Northern New Mexico’s best fall fishing destinations
As with all trips to the rivers in New Mexico this time of year, a word of caution: Check the weather conditions. Late-season monsoon rains are still possible, which can lead to flash flooding and rapidly changing conditions. Temperatures can fluctuate drastically as well, so be sure to dress in layers and protect exposed skin from cold and sun. Always remember to carry your state-issued fishing license. A year-round license is good until March 2020. Check with your local fishing outfitting service for licensing, gear and more tips.
Rio Grande between Pilar and Taos
The summer runoff for snowpack has made the water levels in the Rio Grande rather high for most of the season. Flows are starting to subside, making it a prime location for fishing south of Taos to Pilar.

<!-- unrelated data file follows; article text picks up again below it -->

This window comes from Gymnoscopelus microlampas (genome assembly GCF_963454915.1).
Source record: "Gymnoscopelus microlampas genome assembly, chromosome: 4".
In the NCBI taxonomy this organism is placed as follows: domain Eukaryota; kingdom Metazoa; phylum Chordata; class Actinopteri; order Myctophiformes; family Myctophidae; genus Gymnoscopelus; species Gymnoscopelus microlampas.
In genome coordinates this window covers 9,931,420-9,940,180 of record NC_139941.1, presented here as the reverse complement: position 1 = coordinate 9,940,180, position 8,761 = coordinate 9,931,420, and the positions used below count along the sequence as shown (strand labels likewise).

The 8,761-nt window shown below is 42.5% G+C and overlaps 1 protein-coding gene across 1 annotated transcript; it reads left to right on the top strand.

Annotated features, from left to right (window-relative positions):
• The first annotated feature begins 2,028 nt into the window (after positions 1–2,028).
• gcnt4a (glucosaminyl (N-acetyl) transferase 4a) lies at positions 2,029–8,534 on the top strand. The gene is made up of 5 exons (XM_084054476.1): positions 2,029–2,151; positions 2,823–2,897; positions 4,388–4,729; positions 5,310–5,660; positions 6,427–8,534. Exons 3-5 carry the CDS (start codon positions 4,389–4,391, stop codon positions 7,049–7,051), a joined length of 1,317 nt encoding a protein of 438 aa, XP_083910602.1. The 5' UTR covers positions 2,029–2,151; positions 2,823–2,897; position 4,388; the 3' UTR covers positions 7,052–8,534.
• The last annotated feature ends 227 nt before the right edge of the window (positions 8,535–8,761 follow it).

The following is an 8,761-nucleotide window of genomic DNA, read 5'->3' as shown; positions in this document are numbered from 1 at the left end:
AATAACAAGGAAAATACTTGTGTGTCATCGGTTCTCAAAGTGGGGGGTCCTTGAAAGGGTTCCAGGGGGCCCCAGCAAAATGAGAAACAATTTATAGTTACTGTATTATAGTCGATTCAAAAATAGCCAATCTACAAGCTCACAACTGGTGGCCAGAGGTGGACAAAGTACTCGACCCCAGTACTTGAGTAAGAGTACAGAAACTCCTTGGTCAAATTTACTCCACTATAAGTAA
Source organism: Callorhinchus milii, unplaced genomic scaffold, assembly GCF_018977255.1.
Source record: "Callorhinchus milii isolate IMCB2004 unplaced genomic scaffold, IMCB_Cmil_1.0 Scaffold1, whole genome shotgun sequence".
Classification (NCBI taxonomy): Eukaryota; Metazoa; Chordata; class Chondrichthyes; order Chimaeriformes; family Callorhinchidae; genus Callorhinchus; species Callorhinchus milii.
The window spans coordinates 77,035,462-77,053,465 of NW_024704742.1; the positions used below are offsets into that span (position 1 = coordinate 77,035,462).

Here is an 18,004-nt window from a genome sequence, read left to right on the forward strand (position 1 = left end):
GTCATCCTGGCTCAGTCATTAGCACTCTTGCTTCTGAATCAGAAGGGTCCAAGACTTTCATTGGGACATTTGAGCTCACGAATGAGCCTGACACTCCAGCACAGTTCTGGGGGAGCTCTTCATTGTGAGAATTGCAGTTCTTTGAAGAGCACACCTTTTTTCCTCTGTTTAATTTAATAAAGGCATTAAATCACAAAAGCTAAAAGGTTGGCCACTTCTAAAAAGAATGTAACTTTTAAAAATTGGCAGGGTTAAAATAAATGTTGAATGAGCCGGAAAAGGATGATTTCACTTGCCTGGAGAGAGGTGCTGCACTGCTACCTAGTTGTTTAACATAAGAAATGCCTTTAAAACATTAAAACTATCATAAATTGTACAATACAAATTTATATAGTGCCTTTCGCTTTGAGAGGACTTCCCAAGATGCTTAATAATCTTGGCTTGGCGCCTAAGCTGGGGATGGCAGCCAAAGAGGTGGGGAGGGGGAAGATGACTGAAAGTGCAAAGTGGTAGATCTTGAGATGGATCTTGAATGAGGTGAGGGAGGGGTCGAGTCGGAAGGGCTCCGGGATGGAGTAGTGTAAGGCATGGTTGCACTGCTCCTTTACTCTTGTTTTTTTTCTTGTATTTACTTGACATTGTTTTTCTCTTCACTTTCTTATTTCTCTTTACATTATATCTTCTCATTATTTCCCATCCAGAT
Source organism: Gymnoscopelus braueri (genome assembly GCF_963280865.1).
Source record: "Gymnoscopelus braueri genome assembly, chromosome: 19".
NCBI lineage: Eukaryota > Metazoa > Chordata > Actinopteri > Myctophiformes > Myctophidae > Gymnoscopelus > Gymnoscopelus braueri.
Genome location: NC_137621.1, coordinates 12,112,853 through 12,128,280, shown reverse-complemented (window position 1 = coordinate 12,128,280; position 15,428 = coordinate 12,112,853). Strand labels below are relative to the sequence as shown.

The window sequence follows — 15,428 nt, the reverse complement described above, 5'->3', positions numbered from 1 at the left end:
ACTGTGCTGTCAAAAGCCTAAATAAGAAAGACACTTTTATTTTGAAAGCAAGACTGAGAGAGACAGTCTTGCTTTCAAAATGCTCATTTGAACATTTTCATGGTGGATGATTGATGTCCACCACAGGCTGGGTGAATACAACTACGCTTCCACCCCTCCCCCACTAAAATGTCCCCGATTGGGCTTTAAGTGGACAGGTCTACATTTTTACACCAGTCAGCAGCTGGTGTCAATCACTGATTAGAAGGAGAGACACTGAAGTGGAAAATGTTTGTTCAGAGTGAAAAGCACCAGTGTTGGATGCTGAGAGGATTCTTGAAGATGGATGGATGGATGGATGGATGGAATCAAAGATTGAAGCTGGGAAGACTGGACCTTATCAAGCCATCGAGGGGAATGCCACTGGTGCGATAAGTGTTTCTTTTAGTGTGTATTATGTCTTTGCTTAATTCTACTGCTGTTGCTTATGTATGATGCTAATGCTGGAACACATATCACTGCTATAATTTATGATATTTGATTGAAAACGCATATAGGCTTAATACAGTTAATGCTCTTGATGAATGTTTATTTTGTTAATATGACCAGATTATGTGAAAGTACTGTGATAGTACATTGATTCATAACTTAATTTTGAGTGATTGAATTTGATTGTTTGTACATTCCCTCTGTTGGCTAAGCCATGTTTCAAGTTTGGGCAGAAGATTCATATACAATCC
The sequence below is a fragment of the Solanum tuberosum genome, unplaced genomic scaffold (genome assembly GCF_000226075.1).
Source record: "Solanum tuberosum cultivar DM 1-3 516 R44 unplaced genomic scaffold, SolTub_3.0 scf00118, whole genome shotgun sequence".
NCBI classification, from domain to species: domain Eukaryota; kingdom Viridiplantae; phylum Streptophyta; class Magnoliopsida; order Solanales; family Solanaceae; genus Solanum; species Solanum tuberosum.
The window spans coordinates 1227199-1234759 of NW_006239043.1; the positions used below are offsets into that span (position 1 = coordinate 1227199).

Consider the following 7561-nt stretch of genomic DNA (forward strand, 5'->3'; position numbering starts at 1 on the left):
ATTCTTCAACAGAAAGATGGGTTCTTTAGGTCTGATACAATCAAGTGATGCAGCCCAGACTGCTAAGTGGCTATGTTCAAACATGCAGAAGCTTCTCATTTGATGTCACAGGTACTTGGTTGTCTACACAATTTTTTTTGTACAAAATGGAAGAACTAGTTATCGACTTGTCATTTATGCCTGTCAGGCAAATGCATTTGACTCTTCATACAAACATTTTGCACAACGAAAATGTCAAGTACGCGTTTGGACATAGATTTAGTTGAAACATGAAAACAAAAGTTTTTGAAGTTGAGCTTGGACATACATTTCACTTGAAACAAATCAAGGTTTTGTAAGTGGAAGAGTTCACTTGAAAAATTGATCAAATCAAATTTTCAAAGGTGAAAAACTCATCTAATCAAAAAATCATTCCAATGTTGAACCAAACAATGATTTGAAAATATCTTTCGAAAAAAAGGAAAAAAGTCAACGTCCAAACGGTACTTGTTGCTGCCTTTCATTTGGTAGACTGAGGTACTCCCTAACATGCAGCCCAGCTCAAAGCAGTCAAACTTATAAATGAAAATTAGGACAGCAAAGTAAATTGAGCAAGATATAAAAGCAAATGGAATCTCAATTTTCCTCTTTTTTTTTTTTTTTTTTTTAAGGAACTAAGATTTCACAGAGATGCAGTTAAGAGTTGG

Chama River between Chama and Abiquiú
Fishing downstream of Chama Dam near El Vado is great this time of year. The flows are dropping substantially. The best times to fish that portion of the river are early in the morning and later in the day.
Pecos River (Santa Fe National Forest north of the village of Pecos)
Fishing in the Pecos this time of year can be a boon if summer traffic in the area left little to be desired. Mid-morning to early afternoon is a peak time to snag some brown trout. Be mindful of spawning fish along the banks as you wade through the river. Enjoy soaking in the fall scenery.
Jemez River, south of Jemez Reservoir
Your best bet along the Jemez is early morning or late afternoon. The flows have dropped substantially. Higher elevation streams can be much colder than low-lying areas, so dress accordingly.
Cimarron River (Cimarron to Eagle Nest)
Making the 2½-hour trip from Santa Fe to the Carson National Forest and the Cimarron River can be rewarded with a handful of brown trout and some of the best scenery in the region. The entire length of the Cimarron River from Cimarron to Eagle Nest is teeming with browns this time of year.
— Thomas Hill